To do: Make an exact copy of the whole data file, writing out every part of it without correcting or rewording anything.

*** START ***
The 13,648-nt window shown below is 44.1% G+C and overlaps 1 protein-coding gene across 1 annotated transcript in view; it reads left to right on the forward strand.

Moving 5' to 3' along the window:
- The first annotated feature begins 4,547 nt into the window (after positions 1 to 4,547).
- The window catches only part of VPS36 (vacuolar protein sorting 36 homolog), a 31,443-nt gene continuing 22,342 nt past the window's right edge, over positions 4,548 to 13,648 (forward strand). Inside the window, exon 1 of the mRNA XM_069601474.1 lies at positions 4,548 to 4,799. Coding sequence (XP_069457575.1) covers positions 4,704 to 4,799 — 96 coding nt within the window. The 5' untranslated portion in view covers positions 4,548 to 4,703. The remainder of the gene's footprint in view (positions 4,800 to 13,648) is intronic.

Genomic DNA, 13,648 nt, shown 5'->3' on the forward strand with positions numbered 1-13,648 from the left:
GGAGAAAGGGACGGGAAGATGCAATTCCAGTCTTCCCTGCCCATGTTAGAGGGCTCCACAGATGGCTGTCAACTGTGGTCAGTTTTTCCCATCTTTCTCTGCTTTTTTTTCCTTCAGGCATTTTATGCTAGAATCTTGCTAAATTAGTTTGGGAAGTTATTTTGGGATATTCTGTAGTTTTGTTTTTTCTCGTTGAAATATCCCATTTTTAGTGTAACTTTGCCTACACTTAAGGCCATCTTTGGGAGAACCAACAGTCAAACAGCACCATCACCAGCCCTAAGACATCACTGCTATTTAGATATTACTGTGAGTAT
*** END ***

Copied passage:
The 13,648-nt window shown below is 44.1% G+C and overlaps 1 protein-coding gene across 1 annotated transcript in view; it reads left to right on the forward strand.

Moving 5' to 3' along the window:
- The first annotated feature begins 4,547 nt into the window (after positions 1 to 4,547).
- The window catches only part of VPS36 (vacuolar protein sorting 36 homolog), a 31,443-nt gene continuing 22,342 nt past the window's right edge, over positions 4,548 to 13,648 (forward strand). Inside the window, exon 1 of the mRNA XM_069601474.1 lies at positions 4,548 to 4,799. Coding sequence (XP_069457575.1) covers positions 4,704 to 4,799 — 96 coding nt within the window. The 5' untranslated portion in view covers positions 4,548 to 4,703. The remainder of the gene's footprint in view (positions 4,800 to 13,648) is intronic.

Genomic DNA, 13,648 nt, shown 5'->3' on the forward strand with positions numbered 1-13,648 from the left:
GGAGAAAGGGACGGGAAGATGCAATTCCAGTCTTCCCTGCCCATGTTAGAGGGCTCCACAGATGGCTGTCAACTGTGGTCAGTTTTTCCCATCTTTCTCTGCTTTTTTTTCCTTCAGGCATTTTATGCTAGAATCTTGCTAAATTAGTTTGGGAAGTTATTTTGGGATATTCTGTAGTTTTGTTTTTTCTCGTTGAAATATCCCATTTTTAGTGTAACTTTGCCTACACTTAAGGCCATCTTTGGGAGAACCAACAGTCAAACAGCACCATCACCAGCCCTAAGACATCACTGCTATTTAGATATTACTGTGAGTAT